In order to provide more clean drinking water for the village, Koins is also working with WHOlives.org which has a hand-operated well drilling machine called the “village drill”. It is hoped that the Ben Taylor Workshop on the Koins compound can serve as a manufacturing site for these village drills. It is hoped that they will be able to drill wells in all of the surrounding villages at very reasonable rates. Because of their simplicity and their manual component they can be used with a limited amount of training and skill. The villagers drill their own wells which gives them pride and ownership of the wells.

Obtaining, cleaning and storing water is critical to improving the lives of the Kenyan people and is central to the success of any projects. Koins has developed successful ways of retaining the water and is continuing to look for and develop additional water resources. The lives of these villagers will be forever improved as they learn to better use the resources that are available to them.

Summary and Analysis
Overall I am very impressed and excited about the cooperative project between Koins for Kenya and The Institute for Self Reliant Agriculture in the Mnyenzeni area. The land has incredible resources that will provide food and income for the people as they learn how to develop and utilize them. Koins has the confidence of the villagers and provides a location for training. The SRA provides the model for success and the staff to implement the training.

The SRA model of teaching basic self reliance to alleviate poverty and death has been well researched and proven successful in other areas. Because it takes time to gain the respect and confidence of the villagers in a new area, partnering with an existing organization that has already developed this confidence means that more lives are saved faster.

This same type of cooperative effort should be used in many other villages to hasten the work of teaching people how to lift themselves out of poverty and into a successful, flourishing condition. Positively changing the lives of these wonderful people is exciting and fulfilling.

Patrick, Lonny, Eddison and Jones in front of completed goat house

Friday, December 9, 2011

The Village Well

During 2011, Koins for Kenya partnered with WhoLives.org, an organization that has developed a human powered drill for more affordable water well drilling.


This Village Drill is very suitable for rural villages that are off the beaten path, with limited or no accessibility to the traditional large drilling rigs needed to drill a well.  This is new technology that has the potential to change the face of rural third world poverty and water related issues. 

With the BTW workshop already in place in the Koins service area, we are preparing to work with WhoLives.org to manufacture and distribute these hand operated drills throughout Africa in 2012.  We are excited about the possibilities.  Clean and accessible water has always been a problem in the Koins service area, and in many third world countries around the world.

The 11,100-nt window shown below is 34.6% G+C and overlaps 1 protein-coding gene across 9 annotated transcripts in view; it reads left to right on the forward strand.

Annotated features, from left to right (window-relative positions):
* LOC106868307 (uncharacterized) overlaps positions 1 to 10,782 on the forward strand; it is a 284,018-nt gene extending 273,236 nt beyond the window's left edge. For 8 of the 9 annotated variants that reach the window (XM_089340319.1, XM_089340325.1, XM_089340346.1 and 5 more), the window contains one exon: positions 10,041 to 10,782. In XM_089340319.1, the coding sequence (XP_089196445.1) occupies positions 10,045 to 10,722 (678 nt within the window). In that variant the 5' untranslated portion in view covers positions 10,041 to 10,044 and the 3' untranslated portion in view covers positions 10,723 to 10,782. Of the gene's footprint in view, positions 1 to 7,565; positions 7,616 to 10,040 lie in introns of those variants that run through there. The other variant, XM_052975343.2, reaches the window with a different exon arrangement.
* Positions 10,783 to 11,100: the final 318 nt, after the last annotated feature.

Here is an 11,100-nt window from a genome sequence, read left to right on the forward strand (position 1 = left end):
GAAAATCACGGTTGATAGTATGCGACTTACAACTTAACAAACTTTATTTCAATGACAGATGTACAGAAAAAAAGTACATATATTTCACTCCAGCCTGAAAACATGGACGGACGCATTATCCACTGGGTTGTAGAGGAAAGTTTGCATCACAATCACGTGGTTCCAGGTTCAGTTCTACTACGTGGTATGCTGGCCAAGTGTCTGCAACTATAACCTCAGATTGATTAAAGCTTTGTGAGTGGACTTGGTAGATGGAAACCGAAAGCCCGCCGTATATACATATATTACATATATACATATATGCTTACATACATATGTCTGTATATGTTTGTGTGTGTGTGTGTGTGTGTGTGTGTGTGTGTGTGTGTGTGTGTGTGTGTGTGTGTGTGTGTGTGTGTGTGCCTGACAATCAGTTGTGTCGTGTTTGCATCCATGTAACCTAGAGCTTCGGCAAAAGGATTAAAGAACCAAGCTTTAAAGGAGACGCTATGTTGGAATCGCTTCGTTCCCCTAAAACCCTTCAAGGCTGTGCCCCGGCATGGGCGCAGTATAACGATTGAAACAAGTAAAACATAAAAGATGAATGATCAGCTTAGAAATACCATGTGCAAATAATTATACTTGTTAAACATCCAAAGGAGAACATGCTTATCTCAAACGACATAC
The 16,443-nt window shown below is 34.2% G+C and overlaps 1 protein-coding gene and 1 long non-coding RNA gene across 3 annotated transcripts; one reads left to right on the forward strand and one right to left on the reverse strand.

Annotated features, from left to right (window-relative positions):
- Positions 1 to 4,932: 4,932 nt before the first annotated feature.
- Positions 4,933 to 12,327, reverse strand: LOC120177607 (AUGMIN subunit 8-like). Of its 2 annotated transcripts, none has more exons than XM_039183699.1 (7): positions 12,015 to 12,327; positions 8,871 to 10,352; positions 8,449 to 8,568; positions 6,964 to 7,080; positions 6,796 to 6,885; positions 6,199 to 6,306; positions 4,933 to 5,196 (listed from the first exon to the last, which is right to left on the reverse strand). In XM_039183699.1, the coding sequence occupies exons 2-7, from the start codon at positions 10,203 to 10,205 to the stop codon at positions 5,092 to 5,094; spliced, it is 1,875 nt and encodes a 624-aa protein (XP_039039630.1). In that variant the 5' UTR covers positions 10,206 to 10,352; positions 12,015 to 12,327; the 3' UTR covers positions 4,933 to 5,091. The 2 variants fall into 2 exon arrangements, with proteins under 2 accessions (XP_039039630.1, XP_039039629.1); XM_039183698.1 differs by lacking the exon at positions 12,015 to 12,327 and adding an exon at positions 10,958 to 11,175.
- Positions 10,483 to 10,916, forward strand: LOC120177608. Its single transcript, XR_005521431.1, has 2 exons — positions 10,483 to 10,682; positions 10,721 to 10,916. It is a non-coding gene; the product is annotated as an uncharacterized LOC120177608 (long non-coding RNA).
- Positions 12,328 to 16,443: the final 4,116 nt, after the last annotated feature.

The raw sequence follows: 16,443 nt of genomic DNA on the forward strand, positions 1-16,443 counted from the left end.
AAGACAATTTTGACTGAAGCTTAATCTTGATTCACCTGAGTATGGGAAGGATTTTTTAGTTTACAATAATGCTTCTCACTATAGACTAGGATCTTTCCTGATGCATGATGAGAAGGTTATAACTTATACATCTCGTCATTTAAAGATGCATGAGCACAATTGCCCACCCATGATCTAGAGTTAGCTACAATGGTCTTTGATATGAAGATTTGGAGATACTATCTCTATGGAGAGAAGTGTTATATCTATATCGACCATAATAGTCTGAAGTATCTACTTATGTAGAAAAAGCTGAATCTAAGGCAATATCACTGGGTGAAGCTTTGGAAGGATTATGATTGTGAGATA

Here are a few water related facts:

• 884 million people lack access to safe water supplies; approximately one in eight people.
• 3.75 million People die each year from water-related disease, 84% are children.
• Diarrhea causes 1.4 million children’s deaths every year.  More than AIDS, malaria and measles
combined.
• The ability to bring clean safe drinking water to impoverished nations is the number one concern of governments and NGO's, yet the problem still remains wholly unsolved. 

Here is a short video about the Village Drill:



With the help of LDS Humanitarian, Koins has established 3 wells within our service area in the past.  Each well cost over $10,000 to provide.  The Village Drill will allow a perpetual water source to be provided, at a cost of approximately $3,500 per well.  In addition to the gift of fresh water, the Village Drill project will also provides jobs to Kenyans, both on the manufacturing side, and in the labor of the actual well drilling. 

Your donations are needed now more than ever.  We have a real chance of creating a new world at a cost of about $2 per person.  A $3,500 donation will bring clean, fresh, accessible water to an entire village.  Join us today and be a part of history.  Donate here.  Choose Water Projects as your donation destination.

Asante Sana!

IVL

Monday, December 5, 2011

How Would You Save Africa's Children?

Bret will be a guest on VoiceAmerica Talk Radio tomorrow, December 6, at 11:00 a.m. MST.  The link to the radio program is www.voiceamerica.com/show/1994/growing-people-from-the-ground-up

This is in conjunction with our partnership with Self-Reliant Agriculture. 

The discussion will be the food crisis in Africa, and what Koins for Kenya and Self Reliant Agriculture see as a small scale solution to the problem.


Listen in and see how you can be part of the solution.

Asante,

IVL